Copenhagen by Michael Frayn is a fascinating play about uncertainty, complementarity, friendship, morality, and the atomic bomb. Most of these themes are familiar words, but what the heck is complementarity?
Copenhagen is based on an historical event, a meeting in September 1941 between two physicists: Niels Bohr and Werner Heisenberg. Bohr’s wife, Margrethe, was also present. Heisenberg requested the meeting, and he traveled to the Bohr’s home in Copenhagen.
There is much uncertainty about what was discussed in that meeting. In Copenhagen, the ghosts of Werner Heisenberg, Niels Bohr, and Margrethe Bohr reminisce about what happened, or might have happened. Even after the fact, they aren’t too sure of what that meeting was all about.
Bohr and Heisenberg were colleagues and friends. They had worked together in the 1920s at the Institute of Theoretical Physics (which Bohr founded, now called the Niels Bohr Institute) at the University of Copenhagen. They both made major contributions to the new theory of quantum mechanics. Bohr won the Nobel prize in physics in 1922, Heisenberg in 1932. Heisenberg was 16 years younger than Bohr, and Niels and Margrethe Bohr had welcomed Heisenberg into their home almost as a son.
Fast forward to September 1941.
The United States had not yet entered World War II (that would happen in December 1941), but Europe was in flames. Bohr lived in Denmark, which was occupied by Germany. Heisenberg was German, and he was in charge of Germany’s efforts to develop an atomic bomb. He had questions about the bomb that he wanted to discuss with his friend. But the two friends were now enemies, too.
In September 1941 the United States had not yet begun to build an atomic bomb. The Manhattan Project was initiated in 1942, and in fact Bohr later consulted with the U.S. physicists working on that project. (He escaped from occupied Denmark in 1943.) The first atomic bomb was successfully tested at Los Alamos in July 1945, after Germany had surrendered in May of that year. Germany never succeeded in developing an atomic bomb. Did the conversation between Bohr and Heisenberg in September 1941 affect Germany’s efforts to develop the bomb? It is a tantalizing question that Michael Frayn explores in this captivating play.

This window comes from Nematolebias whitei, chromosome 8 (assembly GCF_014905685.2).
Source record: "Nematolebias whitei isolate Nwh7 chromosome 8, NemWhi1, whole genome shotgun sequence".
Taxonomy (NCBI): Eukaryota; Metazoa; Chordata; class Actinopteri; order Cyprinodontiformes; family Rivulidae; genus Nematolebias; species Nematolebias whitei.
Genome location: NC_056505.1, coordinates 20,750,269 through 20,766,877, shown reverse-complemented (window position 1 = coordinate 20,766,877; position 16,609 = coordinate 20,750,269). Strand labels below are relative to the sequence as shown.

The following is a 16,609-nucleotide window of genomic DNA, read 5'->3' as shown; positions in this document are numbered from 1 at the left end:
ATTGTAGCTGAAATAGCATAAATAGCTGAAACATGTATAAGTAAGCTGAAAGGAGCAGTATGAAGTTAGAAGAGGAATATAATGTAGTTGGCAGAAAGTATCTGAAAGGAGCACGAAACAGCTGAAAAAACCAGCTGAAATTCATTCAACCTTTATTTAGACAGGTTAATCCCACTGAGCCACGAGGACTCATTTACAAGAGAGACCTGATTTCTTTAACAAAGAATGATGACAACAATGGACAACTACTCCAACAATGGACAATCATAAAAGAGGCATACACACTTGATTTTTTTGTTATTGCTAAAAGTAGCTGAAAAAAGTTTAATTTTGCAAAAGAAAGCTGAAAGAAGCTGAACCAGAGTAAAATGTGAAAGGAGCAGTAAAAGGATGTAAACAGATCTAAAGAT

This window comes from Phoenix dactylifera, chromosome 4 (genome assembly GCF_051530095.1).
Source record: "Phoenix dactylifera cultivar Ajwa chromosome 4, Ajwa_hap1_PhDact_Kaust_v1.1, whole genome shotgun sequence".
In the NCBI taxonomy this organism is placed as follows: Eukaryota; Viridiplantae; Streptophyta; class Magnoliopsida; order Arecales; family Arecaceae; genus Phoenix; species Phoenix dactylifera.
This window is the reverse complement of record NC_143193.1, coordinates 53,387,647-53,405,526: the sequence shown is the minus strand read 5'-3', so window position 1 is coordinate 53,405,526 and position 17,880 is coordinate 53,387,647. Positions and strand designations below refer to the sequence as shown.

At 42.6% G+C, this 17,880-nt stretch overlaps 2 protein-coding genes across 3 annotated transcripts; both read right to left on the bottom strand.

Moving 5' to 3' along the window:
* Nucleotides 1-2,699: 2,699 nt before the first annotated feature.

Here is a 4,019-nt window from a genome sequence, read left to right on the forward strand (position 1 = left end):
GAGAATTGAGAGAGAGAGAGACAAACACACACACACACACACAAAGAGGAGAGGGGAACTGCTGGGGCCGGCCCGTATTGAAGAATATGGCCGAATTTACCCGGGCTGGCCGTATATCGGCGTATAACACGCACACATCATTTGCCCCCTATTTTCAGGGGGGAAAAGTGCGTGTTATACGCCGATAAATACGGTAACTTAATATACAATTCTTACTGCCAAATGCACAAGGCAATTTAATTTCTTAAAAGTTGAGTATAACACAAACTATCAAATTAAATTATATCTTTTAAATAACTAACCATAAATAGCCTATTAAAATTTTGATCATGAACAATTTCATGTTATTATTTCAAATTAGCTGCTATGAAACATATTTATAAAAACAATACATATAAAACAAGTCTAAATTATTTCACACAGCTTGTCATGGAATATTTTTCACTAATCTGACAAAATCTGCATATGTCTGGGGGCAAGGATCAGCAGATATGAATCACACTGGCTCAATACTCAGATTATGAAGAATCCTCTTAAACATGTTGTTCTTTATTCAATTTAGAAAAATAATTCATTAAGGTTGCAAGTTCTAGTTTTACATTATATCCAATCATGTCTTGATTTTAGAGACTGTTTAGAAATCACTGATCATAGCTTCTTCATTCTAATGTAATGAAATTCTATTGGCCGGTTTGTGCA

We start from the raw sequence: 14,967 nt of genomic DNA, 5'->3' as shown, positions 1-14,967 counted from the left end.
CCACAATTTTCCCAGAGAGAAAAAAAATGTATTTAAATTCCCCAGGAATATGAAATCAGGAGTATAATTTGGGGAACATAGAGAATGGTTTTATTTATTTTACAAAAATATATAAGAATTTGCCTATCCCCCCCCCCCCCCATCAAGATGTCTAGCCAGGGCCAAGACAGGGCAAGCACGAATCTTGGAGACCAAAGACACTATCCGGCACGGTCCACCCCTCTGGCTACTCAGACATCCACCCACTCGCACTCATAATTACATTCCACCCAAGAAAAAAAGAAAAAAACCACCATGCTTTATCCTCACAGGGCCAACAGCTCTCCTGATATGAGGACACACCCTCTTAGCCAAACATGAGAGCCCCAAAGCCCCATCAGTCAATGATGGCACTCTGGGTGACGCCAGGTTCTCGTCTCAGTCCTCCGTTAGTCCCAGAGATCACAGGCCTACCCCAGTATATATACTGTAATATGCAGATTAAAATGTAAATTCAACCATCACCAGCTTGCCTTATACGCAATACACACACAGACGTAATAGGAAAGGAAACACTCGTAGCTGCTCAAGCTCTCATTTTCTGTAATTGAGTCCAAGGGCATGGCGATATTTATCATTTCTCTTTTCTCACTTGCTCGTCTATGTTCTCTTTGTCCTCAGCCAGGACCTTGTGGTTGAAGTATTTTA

Bohr’s major contribution to quantum theory was the principle of complementarity. That is not a word that we commonly use, but the concept is familiar. There is a duality in much of our world, which Bohr noticed in the wave-particle duality of matter and energy.
Niels Bohr was not the first to notice duality in our world. The idea goes back at least to the concept of yin and yang in ancient Chinese philosophy.
The theme of complementarity (aka duality, aka yin and yang) is extensive in Copenhagen. Examples:
- friend vs. enemy
- mentor (Bohr) vs. mentee (Heisenberg)
- thinking primarily in terms of words (Bohr) vs. mathematics (Heisenberg)
- skiing and playing table tennis fast (Heisenberg) vs. slow (Bohr)
- Bohr and Heisenberg working together vs. working apart
I am going to end this post here, having achieved my goal of introducing Niels Bohr and the concept of complementarity. My next post discusses complementarity and civility.
Optional further reading:
There is much more that can be said about Copenhagen. About ten years ago, I wrote a series of posts about this play. See Freedom and Authority: Copenhagen. That discussion goes into more detail about quantum mechanics and how it relates to the themes in the play, including attention to both Bohr’s contribution to quantum theory (complementarity) and Heisenberg’s contribution (uncertainty).